With a great deal of logistical planning as well as research and education in the programs offered through Miami, it was a simple conclusion that MUDEC was both a stellar branch of an already exemplary institution as well as a tremendously reputable and well connected opportunity for our student.  Having three of our four children choose Miami University and having the oldest two participate in study abroad programs in Thailand and India, we were familiar with the richness and life adding depth such experiential education contributes to the development of self-confidence, global awareness, cultural acceptance, and human connectivity.

Upon creating this commitment, Susan (spouse) and I decided it would add to this amazing adventure if we arranged a brief trip to visit on our daughter’s 20th birthday.  We were excited and blessed to be able to put together such an excursion for ourselves with what we felt was a terrific cause.  Shortly prior to our departure, we were informed we had opportunity to participate with the students in two Discovery tour events that were being arranged. We enthusiastically embraced the options not fully knowing what it would entail as our objective was more facetime with our daughter (and we were honored she was so willing to allow that to happen). 

We somewhat blindly and trustingly boarded the bus at the château for the first day trip on Friday, 22 November at 08:30.  This journey took us to the 101st Airborne museum in Bastogne along with a retired Belgian major as our docent and strategist guide. Susan’s grandfather (Mr. Jess Wilcoxson, deceased) served in this battle and then moved on to northern France. I only recall one occasion where he shared his stories and the explanation of him being the only survivor of his squad. He went on to serve as a vice president of a private Christian university in the south where Susan and I met during our undergraduate studies. This connection became a strong and somewhat overpowering emotion within the environment listening to the depth of commitment and sacrifices that were necessary for the WWII victories within that region by the allied forces. We toured the Band of Brothers foxholes in the nearby forest as well as the US monument and museum, a US soldiers memorial grave marker, and a German forces cemetery. Of course, the connection to “Nuts!” was confirmed and solidified. This entire day was filled with depth of thoughts, information, and connections to this region walking in the footsteps of family. We returned a bit overwhelmed, but humbled and blessed to be a part of what MUDEC symbolizes and exemplifies for our students. We had no idea this could be exceeded by our next two days of experiences.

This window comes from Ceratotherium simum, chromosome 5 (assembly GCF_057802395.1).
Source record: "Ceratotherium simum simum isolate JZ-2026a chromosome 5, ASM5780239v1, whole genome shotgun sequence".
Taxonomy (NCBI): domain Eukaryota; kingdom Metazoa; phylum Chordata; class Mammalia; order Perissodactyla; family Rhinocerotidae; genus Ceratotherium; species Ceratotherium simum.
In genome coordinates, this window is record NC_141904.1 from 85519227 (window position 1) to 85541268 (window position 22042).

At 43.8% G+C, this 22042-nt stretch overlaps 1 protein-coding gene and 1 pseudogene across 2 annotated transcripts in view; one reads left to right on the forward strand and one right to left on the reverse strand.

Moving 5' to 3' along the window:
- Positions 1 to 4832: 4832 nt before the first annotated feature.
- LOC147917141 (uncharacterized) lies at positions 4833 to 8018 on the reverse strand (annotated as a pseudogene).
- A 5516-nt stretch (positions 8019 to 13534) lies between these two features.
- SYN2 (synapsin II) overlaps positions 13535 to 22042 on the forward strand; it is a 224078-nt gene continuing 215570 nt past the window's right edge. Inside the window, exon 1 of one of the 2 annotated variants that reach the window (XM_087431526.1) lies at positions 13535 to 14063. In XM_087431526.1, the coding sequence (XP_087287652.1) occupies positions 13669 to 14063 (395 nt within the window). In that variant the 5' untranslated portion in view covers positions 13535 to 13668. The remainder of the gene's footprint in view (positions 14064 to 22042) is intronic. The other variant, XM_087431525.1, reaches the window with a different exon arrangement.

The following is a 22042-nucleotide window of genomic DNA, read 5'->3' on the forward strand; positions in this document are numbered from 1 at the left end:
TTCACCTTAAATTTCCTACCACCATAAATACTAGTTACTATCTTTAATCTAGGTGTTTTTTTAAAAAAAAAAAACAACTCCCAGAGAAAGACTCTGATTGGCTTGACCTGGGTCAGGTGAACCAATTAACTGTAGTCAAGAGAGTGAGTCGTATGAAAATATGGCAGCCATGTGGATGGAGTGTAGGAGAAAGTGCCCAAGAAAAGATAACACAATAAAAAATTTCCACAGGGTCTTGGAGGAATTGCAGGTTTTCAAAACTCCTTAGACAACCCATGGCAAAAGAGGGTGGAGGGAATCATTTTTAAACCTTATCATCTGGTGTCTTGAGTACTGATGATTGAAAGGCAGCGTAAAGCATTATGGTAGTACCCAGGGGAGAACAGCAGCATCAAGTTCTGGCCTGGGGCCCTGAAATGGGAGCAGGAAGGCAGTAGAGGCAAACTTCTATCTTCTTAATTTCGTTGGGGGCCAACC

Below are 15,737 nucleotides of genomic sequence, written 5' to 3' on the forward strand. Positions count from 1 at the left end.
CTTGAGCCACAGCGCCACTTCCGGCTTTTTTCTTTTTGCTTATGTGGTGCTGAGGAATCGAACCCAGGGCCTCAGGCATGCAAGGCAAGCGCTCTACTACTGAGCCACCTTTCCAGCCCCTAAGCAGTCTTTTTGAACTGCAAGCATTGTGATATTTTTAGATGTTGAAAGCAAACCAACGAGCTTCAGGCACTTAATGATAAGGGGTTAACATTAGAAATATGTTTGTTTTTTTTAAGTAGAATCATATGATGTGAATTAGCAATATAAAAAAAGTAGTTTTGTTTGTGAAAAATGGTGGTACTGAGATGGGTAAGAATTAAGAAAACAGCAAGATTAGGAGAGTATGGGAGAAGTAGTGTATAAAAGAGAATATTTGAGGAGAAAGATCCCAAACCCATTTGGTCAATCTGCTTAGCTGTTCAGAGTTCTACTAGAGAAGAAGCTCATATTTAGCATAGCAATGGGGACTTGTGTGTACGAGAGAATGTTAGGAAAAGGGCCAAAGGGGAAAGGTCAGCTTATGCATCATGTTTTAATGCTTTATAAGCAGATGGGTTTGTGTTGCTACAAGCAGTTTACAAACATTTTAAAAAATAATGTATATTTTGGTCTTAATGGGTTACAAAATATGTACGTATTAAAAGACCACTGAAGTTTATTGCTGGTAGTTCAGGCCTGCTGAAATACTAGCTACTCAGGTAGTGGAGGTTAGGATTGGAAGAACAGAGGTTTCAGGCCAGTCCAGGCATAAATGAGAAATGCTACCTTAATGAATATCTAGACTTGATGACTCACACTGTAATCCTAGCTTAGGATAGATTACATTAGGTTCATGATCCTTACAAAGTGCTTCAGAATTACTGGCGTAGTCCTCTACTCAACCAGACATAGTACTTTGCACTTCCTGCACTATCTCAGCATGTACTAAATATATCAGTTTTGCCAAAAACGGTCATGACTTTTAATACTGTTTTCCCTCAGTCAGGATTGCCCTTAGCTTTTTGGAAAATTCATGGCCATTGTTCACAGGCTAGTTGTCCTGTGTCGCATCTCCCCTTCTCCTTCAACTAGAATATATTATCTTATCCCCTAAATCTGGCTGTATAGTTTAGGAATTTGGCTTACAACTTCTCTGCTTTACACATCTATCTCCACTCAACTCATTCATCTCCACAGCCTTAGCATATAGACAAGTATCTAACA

The following morning the group once again boarded a charter bus (Susan, our daughter, and I drove separately in order to do some sightseeing on our return the following day as well as celebrate her birthday) and set off for another incredible adventure. We arrived following a short drive in Clervaux, Luxembourg as our destination and accommodations for the evening. We toured the Family of Man photography exhibit. Another profoundly moving visual of the connectivity of the world while in another part of the world surrounded by students form many walks of life. We then toured a museum of miniature castle models of the numerous architectural destinations within Luxembourg. These exhibitions are housed within Clervaux castle in the town center of a most picturesque community. We then took a brisk walk (uphill) to the town cathedral for moments of reverence and admiration, and then we continued our hike (uphill even more) to the top of a nearby crest to tour the local Abbey. The weather was as glorious as the surroundings. We felt so fortunate to know our daughter was in such tremendous companionship and even more so under such dedicated and safe guidance on these profound excursions.